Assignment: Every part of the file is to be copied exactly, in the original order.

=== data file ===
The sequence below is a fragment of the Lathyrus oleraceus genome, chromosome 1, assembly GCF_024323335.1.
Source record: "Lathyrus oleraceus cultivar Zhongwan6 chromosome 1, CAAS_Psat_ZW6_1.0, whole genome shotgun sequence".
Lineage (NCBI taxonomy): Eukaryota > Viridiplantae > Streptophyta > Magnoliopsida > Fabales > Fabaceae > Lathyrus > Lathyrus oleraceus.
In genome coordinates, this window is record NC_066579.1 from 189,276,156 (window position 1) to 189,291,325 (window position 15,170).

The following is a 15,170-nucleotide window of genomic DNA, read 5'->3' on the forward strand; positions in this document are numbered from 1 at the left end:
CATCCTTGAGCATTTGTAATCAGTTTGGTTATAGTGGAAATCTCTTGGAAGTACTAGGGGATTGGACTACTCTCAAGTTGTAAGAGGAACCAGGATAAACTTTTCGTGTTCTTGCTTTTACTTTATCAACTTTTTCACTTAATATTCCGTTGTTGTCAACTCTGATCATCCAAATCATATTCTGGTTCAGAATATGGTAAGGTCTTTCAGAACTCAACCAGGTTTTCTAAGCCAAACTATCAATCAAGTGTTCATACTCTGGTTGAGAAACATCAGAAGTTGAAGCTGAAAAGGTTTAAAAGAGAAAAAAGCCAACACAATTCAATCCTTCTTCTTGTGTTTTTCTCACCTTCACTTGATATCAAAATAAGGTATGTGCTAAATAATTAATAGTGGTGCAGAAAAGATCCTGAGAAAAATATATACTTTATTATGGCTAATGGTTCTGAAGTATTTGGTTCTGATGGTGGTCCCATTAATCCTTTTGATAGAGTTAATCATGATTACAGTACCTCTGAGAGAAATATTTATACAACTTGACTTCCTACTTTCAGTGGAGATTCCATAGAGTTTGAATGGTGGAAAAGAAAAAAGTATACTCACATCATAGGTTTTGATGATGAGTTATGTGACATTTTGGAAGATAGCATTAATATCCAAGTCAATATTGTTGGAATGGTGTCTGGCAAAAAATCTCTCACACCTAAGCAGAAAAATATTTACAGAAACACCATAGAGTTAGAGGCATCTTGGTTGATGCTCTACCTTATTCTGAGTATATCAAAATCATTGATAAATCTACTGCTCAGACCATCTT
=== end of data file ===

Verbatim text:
The sequence below is a fragment of the Lathyrus oleraceus genome, chromosome 1, assembly GCF_024323335.1.
Source record: "Lathyrus oleraceus cultivar Zhongwan6 chromosome 1, CAAS_Psat_ZW6_1.0, whole genome shotgun sequence".
Lineage (NCBI taxonomy): Eukaryota > Viridiplantae > Streptophyta > Magnoliopsida > Fabales > Fabaceae > Lathyrus > Lathyrus oleraceus.
In genome coordinates, this window is record NC_066579.1 from 189,276,156 (window position 1) to 189,291,325 (window position 15,170).

The following is a 15,170-nucleotide window of genomic DNA, read 5'->3' on the forward strand; positions in this document are numbered from 1 at the left end:
CATCCTTGAGCATTTGTAATCAGTTTGGTTATAGTGGAAATCTCTTGGAAGTACTAGGGGATTGGACTACTCTCAAGTTGTAAGAGGAACCAGGATAAACTTTTCGTGTTCTTGCTTTTACTTTATCAACTTTTTCACTTAATATTCCGTTGTTGTCAACTCTGATCATCCAAATCATATTCTGGTTCAGAATATGGTAAGGTCTTTCAGAACTCAACCAGGTTTTCTAAGCCAAACTATCAATCAAGTGTTCATACTCTGGTTGAGAAACATCAGAAGTTGAAGCTGAAAAGGTTTAAAAGAGAAAAAAGCCAACACAATTCAATCCTTCTTCTTGTGTTTTTCTCACCTTCACTTGATATCAAAATAAGGTATGTGCTAAATAATTAATAGTGGTGCAGAAAAGATCCTGAGAAAAATATATACTTTATTATGGCTAATGGTTCTGAAGTATTTGGTTCTGATGGTGGTCCCATTAATCCTTTTGATAGAGTTAATCATGATTACAGTACCTCTGAGAGAAATATTTATACAACTTGACTTCCTACTTTCAGTGGAGATTCCATAGAGTTTGAATGGTGGAAAAGAAAAAAGTATACTCACATCATAGGTTTTGATGATGAGTTATGTGACATTTTGGAAGATAGCATTAATATCCAAGTCAATATTGTTGGAATGGTGTCTGGCAAAAAATCTCTCACACCTAAGCAGAAAAATATTTACAGAAACACCATAGAGTTAGAGGCATCTTGGTTGATGCTCTACCTTATTCTGAGTATATCAAAATCATTGATAAATCTACTGCTCAGACCATCTT